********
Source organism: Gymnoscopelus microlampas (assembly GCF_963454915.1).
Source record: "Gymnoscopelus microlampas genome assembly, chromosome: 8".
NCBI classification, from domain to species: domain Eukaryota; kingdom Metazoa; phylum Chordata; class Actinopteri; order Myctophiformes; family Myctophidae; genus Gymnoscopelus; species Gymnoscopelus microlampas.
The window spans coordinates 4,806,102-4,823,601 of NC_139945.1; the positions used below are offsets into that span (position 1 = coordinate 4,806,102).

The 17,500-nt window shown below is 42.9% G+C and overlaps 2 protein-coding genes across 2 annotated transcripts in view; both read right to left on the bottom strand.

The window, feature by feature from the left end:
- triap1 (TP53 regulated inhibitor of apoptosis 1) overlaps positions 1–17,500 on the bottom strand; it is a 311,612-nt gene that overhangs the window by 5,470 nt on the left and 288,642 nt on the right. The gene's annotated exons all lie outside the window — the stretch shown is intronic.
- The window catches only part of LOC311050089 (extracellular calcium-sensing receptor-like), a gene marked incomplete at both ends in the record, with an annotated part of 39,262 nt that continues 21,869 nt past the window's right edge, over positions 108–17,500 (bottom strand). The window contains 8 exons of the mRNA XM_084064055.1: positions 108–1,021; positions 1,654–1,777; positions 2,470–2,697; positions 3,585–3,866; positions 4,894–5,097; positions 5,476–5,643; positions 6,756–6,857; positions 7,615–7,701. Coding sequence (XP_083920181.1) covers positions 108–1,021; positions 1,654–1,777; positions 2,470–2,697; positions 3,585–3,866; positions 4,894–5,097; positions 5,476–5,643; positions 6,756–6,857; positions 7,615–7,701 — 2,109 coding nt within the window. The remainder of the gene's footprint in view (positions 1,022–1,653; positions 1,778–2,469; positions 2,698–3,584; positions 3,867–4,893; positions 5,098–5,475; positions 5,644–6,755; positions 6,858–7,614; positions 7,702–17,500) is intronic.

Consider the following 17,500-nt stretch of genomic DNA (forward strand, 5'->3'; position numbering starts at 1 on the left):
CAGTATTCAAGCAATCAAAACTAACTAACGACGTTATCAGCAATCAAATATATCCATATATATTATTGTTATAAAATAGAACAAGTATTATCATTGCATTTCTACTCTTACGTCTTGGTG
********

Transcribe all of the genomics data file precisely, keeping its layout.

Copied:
Source organism: Gymnoscopelus microlampas (assembly GCF_963454915.1).
Source record: "Gymnoscopelus microlampas genome assembly, chromosome: 8".
NCBI classification, from domain to species: domain Eukaryota; kingdom Metazoa; phylum Chordata; class Actinopteri; order Myctophiformes; family Myctophidae; genus Gymnoscopelus; species Gymnoscopelus microlampas.
The window spans coordinates 4,806,102-4,823,601 of NC_139945.1; the positions used below are offsets into that span (position 1 = coordinate 4,806,102).

The 17,500-nt window shown below is 42.9% G+C and overlaps 2 protein-coding genes across 2 annotated transcripts in view; both read right to left on the bottom strand.

The window, feature by feature from the left end:
- triap1 (TP53 regulated inhibitor of apoptosis 1) overlaps positions 1–17,500 on the bottom strand; it is a 311,612-nt gene that overhangs the window by 5,470 nt on the left and 288,642 nt on the right. The gene's annotated exons all lie outside the window — the stretch shown is intronic.
- The window catches only part of LOC311050089 (extracellular calcium-sensing receptor-like), a gene marked incomplete at both ends in the record, with an annotated part of 39,262 nt that continues 21,869 nt past the window's right edge, over positions 108–17,500 (bottom strand). The window contains 8 exons of the mRNA XM_084064055.1: positions 108–1,021; positions 1,654–1,777; positions 2,470–2,697; positions 3,585–3,866; positions 4,894–5,097; positions 5,476–5,643; positions 6,756–6,857; positions 7,615–7,701. Coding sequence (XP_083920181.1) covers positions 108–1,021; positions 1,654–1,777; positions 2,470–2,697; positions 3,585–3,866; positions 4,894–5,097; positions 5,476–5,643; positions 6,756–6,857; positions 7,615–7,701 — 2,109 coding nt within the window. The remainder of the gene's footprint in view (positions 1,022–1,653; positions 1,778–2,469; positions 2,698–3,584; positions 3,867–4,893; positions 5,098–5,475; positions 5,644–6,755; positions 6,858–7,614; positions 7,702–17,500) is intronic.

Consider the following 17,500-nt stretch of genomic DNA (forward strand, 5'->3'; position numbering starts at 1 on the left):
CAGTATTCAAGCAATCAAAACTAACTAACGACGTTATCAGCAATCAAATATATCCATATATATTATTGTTATAAAATAGAACAAGTATTATCATTGCATTTCTACTCTTACGTCTTGGTG